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Archive for February, 2011

Inauspicious Beginnings

February 15th, 2011 3 comments

Whenever I feel a bit intimidated by the sheer scope of the work I’ve set out for myself, I pause and take a look at the inauspicious beginnings of the great IT giants of today.

Some of them are available here at The Telegraph

I especially love the page of Google, with the big exclamation mark. The exclamation mark (!) tells me that they wanted to be a Yahoo! me-too clone. Lucky for us all, their vision become much larger at some point. Otherwise we’d still be navigating subject directories!

You can find many more examples of these in the waybackmachine (for all you Rocky and Bullwinkle fans!).

My my, fortunes have changed significantly, haven’t they?

One of these, Twitter, is only 4 years old. Facebook is less than a decade old.

What will we see in 10 years from now?

Easy Procrastination Avoidance Advice

February 8th, 2011 3 comments

My mother gave me the cure for procrastination when I was 6, and I could not start my homework. She encouraged me to ‘just start it’ (her exact words were, ‘just sit down’, I believe).

Today, I came across proof from the field of psychology that she was right!

Let’s go back a few years to the late 60s.

A prominent Russian psychologist, Bluma Zeigarnik , noticed an odd thing while sitting in a restaurant in Vienna. The waiters seemed only to remember orders which were in the process of being served. When completed, the orders evaporated from their memory.

Those who dable in cognitive sciences (like me for example!) refer to this phenomenon as ‘closure’. Closure effectively flushes your short-term memory. This is why early ATMs used to cause people to ‘forget their cash cards’; once people got their money, they walked away (without their card) as their ‘task’ (i.e. get the cash) is now complete. It wasn’t the people’s fault (they beat themselves up for forgetting their card!), but the designer’s fault for not being aware of this closure phenomenon. This is why nowadays, the ATM gives you the card, and refuses to give you the cash until you have taken the offered card.

So… the answer to procrastination is.. (wait for it !) …being in a state without closure. The easiest way to get there is to start something, as by definition, until it is complete you are not in a state of closure!

Zeigarnik proved this in the lab. She asked participants to do twenty or so simple little tasks in the lab, like solving puzzles and stringing beads (Zeigarnik, 1927).All standard stuff.. EXCEPT that  some of the time they were interrupted half way through the task.

Afterwards she asked them which activities they remembered doing. People were about twice as likely to remember the tasks during which they’d been interrupted than those they completed.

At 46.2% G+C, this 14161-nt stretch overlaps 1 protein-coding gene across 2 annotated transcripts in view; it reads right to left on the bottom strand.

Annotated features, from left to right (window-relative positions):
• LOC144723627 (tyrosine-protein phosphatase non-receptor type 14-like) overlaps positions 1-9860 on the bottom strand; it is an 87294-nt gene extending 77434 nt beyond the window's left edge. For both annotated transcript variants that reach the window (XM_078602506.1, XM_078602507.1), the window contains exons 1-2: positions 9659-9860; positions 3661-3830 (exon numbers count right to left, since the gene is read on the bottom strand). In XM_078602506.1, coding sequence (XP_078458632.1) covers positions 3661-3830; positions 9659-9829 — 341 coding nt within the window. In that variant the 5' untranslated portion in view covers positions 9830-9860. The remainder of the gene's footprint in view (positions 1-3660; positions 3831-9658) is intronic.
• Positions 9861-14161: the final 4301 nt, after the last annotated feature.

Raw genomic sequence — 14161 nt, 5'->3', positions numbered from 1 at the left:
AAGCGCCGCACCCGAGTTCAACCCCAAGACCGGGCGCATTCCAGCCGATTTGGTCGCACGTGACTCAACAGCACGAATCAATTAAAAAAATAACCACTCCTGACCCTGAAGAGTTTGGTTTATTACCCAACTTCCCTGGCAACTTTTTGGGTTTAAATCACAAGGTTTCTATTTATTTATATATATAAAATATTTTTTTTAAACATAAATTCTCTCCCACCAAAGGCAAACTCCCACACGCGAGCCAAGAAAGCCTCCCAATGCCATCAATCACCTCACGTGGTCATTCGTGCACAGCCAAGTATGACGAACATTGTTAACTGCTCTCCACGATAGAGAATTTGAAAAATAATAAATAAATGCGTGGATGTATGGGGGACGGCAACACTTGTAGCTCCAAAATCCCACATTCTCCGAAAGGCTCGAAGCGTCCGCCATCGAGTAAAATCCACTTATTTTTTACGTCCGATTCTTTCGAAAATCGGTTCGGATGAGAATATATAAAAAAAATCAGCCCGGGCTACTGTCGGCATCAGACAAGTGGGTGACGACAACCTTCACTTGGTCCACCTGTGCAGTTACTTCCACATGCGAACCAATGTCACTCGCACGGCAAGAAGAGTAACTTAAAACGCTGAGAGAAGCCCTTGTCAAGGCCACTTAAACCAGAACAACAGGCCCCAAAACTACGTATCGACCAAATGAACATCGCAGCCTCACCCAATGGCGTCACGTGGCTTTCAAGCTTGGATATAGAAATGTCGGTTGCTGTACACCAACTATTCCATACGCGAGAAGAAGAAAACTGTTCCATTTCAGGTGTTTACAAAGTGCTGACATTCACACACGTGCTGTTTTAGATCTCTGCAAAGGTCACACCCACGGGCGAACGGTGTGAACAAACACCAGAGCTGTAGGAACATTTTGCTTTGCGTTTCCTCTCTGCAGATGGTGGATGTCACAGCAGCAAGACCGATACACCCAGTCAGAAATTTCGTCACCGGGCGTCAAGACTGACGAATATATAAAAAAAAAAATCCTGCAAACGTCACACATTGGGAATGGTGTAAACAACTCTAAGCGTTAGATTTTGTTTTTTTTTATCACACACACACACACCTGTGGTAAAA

When people manage to start something they’re more inclined to finish it. Procrastination bites worst when we’re faced with a large task that we’re trying to avoid starting. It might be because we don’t know how to start or even where to start. Figure out one piece that is mandatory for the final solution, and start chipping away, and before you know it, it’s all done.

Zeigarnik’s gift to us is the lesson that one weapon for beating procrastination is starting somewhere…anywhere. Carpe Diem. Get back to work now! :-)

Technical Debt — Defined

February 7th, 2011 No comments

Designing software that is meant to be used requires that you put the user experience front-and-center when coming up with the design.

However, when  you have functionality that you need to add to your system you have two ways to do it,

  1. Quick and messy – you are sure that it will make further changes harder in the future. This involves actions like hardcoding parameters or bringing in libraries that you don’t completely understand.
  2. The other results in a cleaner design, but will take longer to put in place.

Ward Cunningham coined a wonderful metaphor (Technical Debt) to help us think about this problem.

In this metaphor, doing things the quick and dirty way sets us up with a technical debt, which is similar to a financial debt. Like a financial debt, the technical debt incurs interest payments, which come in the form of the extra effort that we have to do in future development because of the quick and dirty design choice. We can choose to continue paying the interest, or we can pay down the principal by refactoring the quick and dirty design into the better design. Although it costs to pay down the principal, we gain by reduced interest payments in the future.

The metaphor also explains why it may be sensible to do the quick and dirty approach. Just as a business incurs some debt to take advantage of a market opportunity developers may incur technical debt to hit an important deadline. The all too common problem is that development organizations let their debt get out of control and spend most of their future development effort paying crippling interest payments.

I’ve made some choices during my career where hard deadlines, or the limited maintenance nature of the project meant that the effort for very clean code and architecture was not justified. However, one practice that I would advocate is to keep a copy of Bugzilla around where you can log all the ‘todos’ required to refactor, clean-up and enhance robustness in your project.

When you have debt, you have to keep track of it so that you can pay it off. Any other alternative is reckless and irresponsible. The metaphor hold equally well in the domain of software engineering as it does in the field of personal (or corporate) finance.